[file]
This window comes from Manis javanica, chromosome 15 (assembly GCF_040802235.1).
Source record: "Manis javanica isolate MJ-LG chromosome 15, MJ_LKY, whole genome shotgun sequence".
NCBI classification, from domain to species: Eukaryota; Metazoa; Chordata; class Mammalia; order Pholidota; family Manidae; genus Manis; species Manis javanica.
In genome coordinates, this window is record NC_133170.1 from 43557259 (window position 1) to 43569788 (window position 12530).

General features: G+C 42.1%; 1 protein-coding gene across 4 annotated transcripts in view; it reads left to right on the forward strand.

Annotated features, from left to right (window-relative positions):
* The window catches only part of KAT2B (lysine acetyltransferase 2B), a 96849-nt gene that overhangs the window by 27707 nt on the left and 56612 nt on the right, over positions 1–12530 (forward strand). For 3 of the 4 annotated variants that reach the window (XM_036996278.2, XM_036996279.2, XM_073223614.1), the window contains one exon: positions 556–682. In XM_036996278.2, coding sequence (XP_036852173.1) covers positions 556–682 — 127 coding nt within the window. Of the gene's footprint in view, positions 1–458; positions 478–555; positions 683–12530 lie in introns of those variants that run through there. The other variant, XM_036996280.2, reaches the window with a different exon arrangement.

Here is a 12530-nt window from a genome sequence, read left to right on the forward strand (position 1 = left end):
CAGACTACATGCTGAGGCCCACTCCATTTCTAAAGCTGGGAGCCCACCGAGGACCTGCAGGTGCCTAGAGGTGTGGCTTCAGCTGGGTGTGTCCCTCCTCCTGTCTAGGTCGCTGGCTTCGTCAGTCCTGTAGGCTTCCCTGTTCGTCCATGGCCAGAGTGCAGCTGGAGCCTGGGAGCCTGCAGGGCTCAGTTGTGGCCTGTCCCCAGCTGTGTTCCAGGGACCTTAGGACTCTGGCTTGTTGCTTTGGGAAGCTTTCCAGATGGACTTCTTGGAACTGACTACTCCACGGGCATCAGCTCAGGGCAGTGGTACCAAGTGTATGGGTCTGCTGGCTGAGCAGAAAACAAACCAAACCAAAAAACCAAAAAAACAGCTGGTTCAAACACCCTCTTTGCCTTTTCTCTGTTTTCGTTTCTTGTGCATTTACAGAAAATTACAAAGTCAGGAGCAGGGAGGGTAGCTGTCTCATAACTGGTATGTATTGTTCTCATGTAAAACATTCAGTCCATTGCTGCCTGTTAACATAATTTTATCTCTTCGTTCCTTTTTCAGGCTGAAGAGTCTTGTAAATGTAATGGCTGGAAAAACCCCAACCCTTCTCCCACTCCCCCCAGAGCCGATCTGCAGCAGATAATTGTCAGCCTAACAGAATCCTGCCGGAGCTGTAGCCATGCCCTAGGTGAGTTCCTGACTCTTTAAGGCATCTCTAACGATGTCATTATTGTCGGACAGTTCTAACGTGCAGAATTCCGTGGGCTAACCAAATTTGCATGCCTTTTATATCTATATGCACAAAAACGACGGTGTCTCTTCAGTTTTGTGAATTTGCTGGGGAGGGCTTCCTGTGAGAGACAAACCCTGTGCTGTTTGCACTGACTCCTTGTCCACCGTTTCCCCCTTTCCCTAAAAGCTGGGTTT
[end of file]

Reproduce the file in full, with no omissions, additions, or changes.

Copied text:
This window comes from Manis javanica, chromosome 15 (assembly GCF_040802235.1).
Source record: "Manis javanica isolate MJ-LG chromosome 15, MJ_LKY, whole genome shotgun sequence".
NCBI classification, from domain to species: Eukaryota; Metazoa; Chordata; class Mammalia; order Pholidota; family Manidae; genus Manis; species Manis javanica.
In genome coordinates, this window is record NC_133170.1 from 43557259 (window position 1) to 43569788 (window position 12530).

General features: G+C 42.1%; 1 protein-coding gene across 4 annotated transcripts in view; it reads left to right on the forward strand.

Annotated features, from left to right (window-relative positions):
* The window catches only part of KAT2B (lysine acetyltransferase 2B), a 96849-nt gene that overhangs the window by 27707 nt on the left and 56612 nt on the right, over positions 1–12530 (forward strand). For 3 of the 4 annotated variants that reach the window (XM_036996278.2, XM_036996279.2, XM_073223614.1), the window contains one exon: positions 556–682. In XM_036996278.2, coding sequence (XP_036852173.1) covers positions 556–682 — 127 coding nt within the window. Of the gene's footprint in view, positions 1–458; positions 478–555; positions 683–12530 lie in introns of those variants that run through there. The other variant, XM_036996280.2, reaches the window with a different exon arrangement.

Here is a 12530-nt window from a genome sequence, read left to right on the forward strand (position 1 = left end):
CAGACTACATGCTGAGGCCCACTCCATTTCTAAAGCTGGGAGCCCACCGAGGACCTGCAGGTGCCTAGAGGTGTGGCTTCAGCTGGGTGTGTCCCTCCTCCTGTCTAGGTCGCTGGCTTCGTCAGTCCTGTAGGCTTCCCTGTTCGTCCATGGCCAGAGTGCAGCTGGAGCCTGGGAGCCTGCAGGGCTCAGTTGTGGCCTGTCCCCAGCTGTGTTCCAGGGACCTTAGGACTCTGGCTTGTTGCTTTGGGAAGCTTTCCAGATGGACTTCTTGGAACTGACTACTCCACGGGCATCAGCTCAGGGCAGTGGTACCAAGTGTATGGGTCTGCTGGCTGAGCAGAAAACAAACCAAACCAAAAAACCAAAAAAACAGCTGGTTCAAACACCCTCTTTGCCTTTTCTCTGTTTTCGTTTCTTGTGCATTTACAGAAAATTACAAAGTCAGGAGCAGGGAGGGTAGCTGTCTCATAACTGGTATGTATTGTTCTCATGTAAAACATTCAGTCCATTGCTGCCTGTTAACATAATTTTATCTCTTCGTTCCTTTTTCAGGCTGAAGAGTCTTGTAAATGTAATGGCTGGAAAAACCCCAACCCTTCTCCCACTCCCCCCAGAGCCGATCTGCAGCAGATAATTGTCAGCCTAACAGAATCCTGCCGGAGCTGTAGCCATGCCCTAGGTGAGTTCCTGACTCTTTAAGGCATCTCTAACGATGTCATTATTGTCGGACAGTTCTAACGTGCAGAATTCCGTGGGCTAACCAAATTTGCATGCCTTTTATATCTATATGCACAAAAACGACGGTGTCTCTTCAGTTTTGTGAATTTGCTGGGGAGGGCTTCCTGTGAGAGACAAACCCTGTGCTGTTTGCACTGACTCCTTGTCCACCGTTTCCCCCTTTCCCTAAAAGCTGGGTTT